During the 2010 Fédération Internationale de Football Association (FIFA) World Cup, it seemed to me that as much of the commentary was devoted to the vuvuzela as it was to football (known as soccer here in the US). Most fans seemed to either embrace or despise this ~60cm elongated plastic horn, which is popular in many African and Asian countries and can generate noise levels of up to 127 decibels—approximately equal to the pain threshold. I was first exposed to the vuvuzela while half-heartedly watching the 2010 FIFA World Cup as my British husband tried to explain the rules of the game. I don’t remember much about the game of football/soccer, but I do remember the loud, unrelenting and monotonous sound of those ubiquitous plastic horns. I couldn’t quite fathom the instrument’s popularity for several reasons: 1) The cacophony in the stadium drowned out any hope of hearing the commentators, 2) the instrument seemed to allow no variation in pitch or tone and 3) I felt sorry for the players and fans in the stadium who were being subjected to the ear-splitting noise, even though the fans seemed to be loving every minute of it. Perhaps I would have come down on the other side of the vuvuzela fence if I were more of a football/soccer fan and had been caught up in the fanfare associated with sport’s biggest contest, but I will admit that I was one of the vuvuzela haters.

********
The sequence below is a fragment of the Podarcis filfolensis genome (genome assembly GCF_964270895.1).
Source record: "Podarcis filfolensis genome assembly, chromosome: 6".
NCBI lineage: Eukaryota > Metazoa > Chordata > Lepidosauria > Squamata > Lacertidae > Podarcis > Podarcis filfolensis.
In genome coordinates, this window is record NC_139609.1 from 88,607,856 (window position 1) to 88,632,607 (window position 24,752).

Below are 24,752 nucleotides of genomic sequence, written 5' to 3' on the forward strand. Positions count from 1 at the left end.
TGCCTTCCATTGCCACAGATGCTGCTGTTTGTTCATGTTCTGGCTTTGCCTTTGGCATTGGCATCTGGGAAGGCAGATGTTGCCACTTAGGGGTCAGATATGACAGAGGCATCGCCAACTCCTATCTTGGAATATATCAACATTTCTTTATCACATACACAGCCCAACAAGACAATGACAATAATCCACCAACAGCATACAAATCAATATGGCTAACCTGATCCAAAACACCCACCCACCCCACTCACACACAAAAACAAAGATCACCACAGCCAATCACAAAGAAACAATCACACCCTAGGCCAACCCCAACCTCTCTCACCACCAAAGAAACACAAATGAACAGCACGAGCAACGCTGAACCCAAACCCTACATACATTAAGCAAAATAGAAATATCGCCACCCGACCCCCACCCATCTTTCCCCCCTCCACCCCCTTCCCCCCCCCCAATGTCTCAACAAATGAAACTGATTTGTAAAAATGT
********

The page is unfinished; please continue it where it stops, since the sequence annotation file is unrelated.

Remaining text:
In February of 2011, tragedy struck when Dave Duerson, a former Chicago Bears football player, committed suicide by shooting himself (1). However, Dave was not alone; his suicide joined the suicides and other violent endings to former and current football players such as Andre Waters (Philadelphia Eagles, Arizona Cardinals), Owen Thomas (U. Pennsylvania), and Kenny McKinley (Pittsburgh Steelers).
One could shrug off the deaths of these players are simple coincidence, if not for an elusive, yet chilling, central theme found in the depths of their brains: small, yet insidious, neurofibrillary tangles containing the microtubule-associated protein tau. Such tau-containing tangles are the molecular hallmarks of frontotemporal dementia (FTD) or Alzheimer’s Disease-riddled brains. The brains of people who are not diagnosed with FTD or Alzheimer’s Disease do not contain these tau tangles.
If that is the case, why in the world were Dave Dueson, Andre Waters, Owen Thomas and Kenny McKinley found to have these tau tangles? Continue reading “What Does Tau Protein Have to Do with Football, Dementia, and Suicide?”